Photo Gallery of early fall color, Oct., 2016
Saint of the Week – Teresa of Avila, Oct. 15
Poem – "Christ Has No Body"
"Christ has no body but yours,
Yours are the hands, with which he blesses all the world.
No hands, no feet on earth but yours,
Yours are the eyes with which he looks
Compassion on this world,
Yours are the feet with which he walks to do good,
Yours are the hands, yours are the feet,
Yours are the eyes, you are his body.
Christ has no body now but yours,
No hands, no feet on earth but yours,
Yours are the eyes with which he looks compassion on this world.
Christ has no body now on earth but yours "
—Teresa of Avila (1515–1582), mystic, reformer, writer, Oct. 15
Teresa de Cepeda y Ahumada (later known as Teresa de Jesus) was born in Avila, Spain, 28 March 1515, one of ten children whose mother died when she was fifteen. Her family was of partly Jewish ancestry. Teresa, having read the letters of Jerome, decided to become a nun, and when she was 20, she entered the Carmelite convent in Avila. There she fell seriously ill, was in a coma for a while, and partially paralyzed for three years. In her early years as a nun, she was, by her account, assiduous in prayer while sick but lax and lukewarm in her prayers and devotions when the sickness had passed. However, her prayer life eventually deepened, she began to have visions and a vivid sense of the presence of God, and was converted to a life of extreme devotion.
In 1560 she resolved to reform the monastery that had, she thought, departed from the order’s original intention and become insufficiently austere. Her proposed reforms included strict enclosure (the nuns were not to go to parties and social gatherings in town, or to have social visitors at the convent, but to stay in the convent and pray and study most of their waking hours) and discalcing (literally, taking off one’s shoes, a symbol of poverty, humility, and the simple life, uncluttered by luxuries and other distractions). In 1562 she opened a new monastery in Avila, over much opposition in the town and from the older monastery. At length Teresa was given permission to proceed with her reforms, and she traveled throughout Spain establishing seventeen houses of Carmelites of the Strict (or Reformed) Observance (the others are called Carmelites of the Ancient Observance).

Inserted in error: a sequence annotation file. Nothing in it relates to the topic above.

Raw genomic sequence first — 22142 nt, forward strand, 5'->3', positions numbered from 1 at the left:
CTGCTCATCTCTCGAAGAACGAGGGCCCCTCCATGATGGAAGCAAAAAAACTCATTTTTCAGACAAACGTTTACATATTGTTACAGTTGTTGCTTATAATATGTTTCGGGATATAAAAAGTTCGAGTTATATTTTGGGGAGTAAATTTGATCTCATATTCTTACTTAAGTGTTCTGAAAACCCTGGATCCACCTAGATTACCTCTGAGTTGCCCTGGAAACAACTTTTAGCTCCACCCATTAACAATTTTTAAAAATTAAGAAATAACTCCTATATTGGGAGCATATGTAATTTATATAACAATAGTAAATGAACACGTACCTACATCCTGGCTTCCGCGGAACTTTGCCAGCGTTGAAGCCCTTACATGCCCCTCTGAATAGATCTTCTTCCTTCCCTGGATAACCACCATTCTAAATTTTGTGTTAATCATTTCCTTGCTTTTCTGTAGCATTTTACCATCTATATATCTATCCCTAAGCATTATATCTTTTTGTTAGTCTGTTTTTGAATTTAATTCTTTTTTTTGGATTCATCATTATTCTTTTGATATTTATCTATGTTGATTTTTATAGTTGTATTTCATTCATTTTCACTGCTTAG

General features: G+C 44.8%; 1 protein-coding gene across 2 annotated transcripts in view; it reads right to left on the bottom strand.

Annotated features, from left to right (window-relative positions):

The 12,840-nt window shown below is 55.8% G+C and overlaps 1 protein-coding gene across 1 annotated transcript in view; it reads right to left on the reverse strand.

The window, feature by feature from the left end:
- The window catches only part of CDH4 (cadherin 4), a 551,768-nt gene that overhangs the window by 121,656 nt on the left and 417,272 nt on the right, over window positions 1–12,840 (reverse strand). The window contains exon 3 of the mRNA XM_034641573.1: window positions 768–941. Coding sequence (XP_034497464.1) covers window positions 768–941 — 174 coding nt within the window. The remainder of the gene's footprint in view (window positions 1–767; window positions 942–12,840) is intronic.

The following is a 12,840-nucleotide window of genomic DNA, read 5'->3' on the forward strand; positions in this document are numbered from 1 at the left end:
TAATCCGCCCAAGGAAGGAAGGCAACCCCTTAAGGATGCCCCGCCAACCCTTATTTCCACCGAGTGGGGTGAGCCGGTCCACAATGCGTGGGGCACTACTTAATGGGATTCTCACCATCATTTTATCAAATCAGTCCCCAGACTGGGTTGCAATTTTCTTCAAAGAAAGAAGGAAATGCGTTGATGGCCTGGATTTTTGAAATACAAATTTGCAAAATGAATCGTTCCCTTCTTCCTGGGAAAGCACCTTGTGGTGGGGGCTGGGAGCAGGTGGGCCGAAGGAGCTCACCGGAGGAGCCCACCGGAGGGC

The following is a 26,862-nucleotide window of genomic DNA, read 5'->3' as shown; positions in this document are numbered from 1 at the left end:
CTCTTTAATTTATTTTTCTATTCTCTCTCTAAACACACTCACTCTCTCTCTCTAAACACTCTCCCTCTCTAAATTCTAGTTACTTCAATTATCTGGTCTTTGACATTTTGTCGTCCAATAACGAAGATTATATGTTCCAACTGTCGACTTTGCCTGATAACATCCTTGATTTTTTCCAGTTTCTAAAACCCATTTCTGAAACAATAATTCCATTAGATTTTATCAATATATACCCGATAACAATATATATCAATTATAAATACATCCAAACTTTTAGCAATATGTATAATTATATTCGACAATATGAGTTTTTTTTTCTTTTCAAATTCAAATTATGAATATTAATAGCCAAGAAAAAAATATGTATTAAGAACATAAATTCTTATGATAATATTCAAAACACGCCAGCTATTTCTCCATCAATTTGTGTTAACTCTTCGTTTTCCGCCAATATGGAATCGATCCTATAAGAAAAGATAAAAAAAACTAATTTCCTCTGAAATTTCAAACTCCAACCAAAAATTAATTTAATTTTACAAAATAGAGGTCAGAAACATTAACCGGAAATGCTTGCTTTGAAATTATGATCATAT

Saint of the Week – St. Luke, Oct. 18
Luke was a Greek and a Gentile. He is the only Gentile to author any of the Books of the New Testament. Hence, he translates Hebrew words into Greek or gives their Greek equivalent.
Luke is the author of the Gospel of Luke and the presumed author of the Book of Acts. He was also witness to the growth of the first century church and carried the Good News to the Gentiles. He wrote in the 80’s and wrote approximately 24% of the New Testament more than any other writer including Paul.
He was a Syrian from Antioch and more reflective of Middle Eastern Culture than the Jewish writers in the rest of the Gospels. He was a passionate story teller, emotional, similar to today’s Arab culture.
He records virtually nothing about himself, but his fellow apostles do reveal some information about him. We may also discern some things about him based on the manner in which he presents information, his background and the times.
Season of Creation 5, Sept. 29 Photos from Oct. 6, Pentecost 17
Pentecost 17, Oct. 6 Photos from Oct. 6, Pentecost 17
Block Print by Mike Newman
3-Minute Retreats invite you to take a short prayer break right at your computer. Spend some quiet time reflecting on a Scripture passage.
Knowing that not everyone prays at the same pace, you have control over the pace of the retreat. After each screen, a Continue button will appear. Click it when you are ready to move on. If you are new to online prayer, the basic timing of the screens will guide you through the experience.
Daily meditations in words and music.
Your daily prayer online, since 1999
“We invite you to make a ‘Sacred Space’ in your day, praying here and now, as you visit our website, with the help of scripture chosen every day and on-screen guidance.”
Saints of the Week, – Oct. 13 – Oct. 20
|Samuel Isaac Joseph Schereschewsky & Channing Moore Williams, Bishops & Missionaries, 1906 & 1910|
|Teresa of Avila, Mystic & Monastic Reformer, 1582|
|Hugh Latimer & Nicholas Ridley, Bishops and Martyrs, 1555|
|Ignatius, Bishop of Antioch, and Martyr, c. 115|
|Saint Luke the Evangelist|
|Henry Martyn, Priest and Missionary, 1812|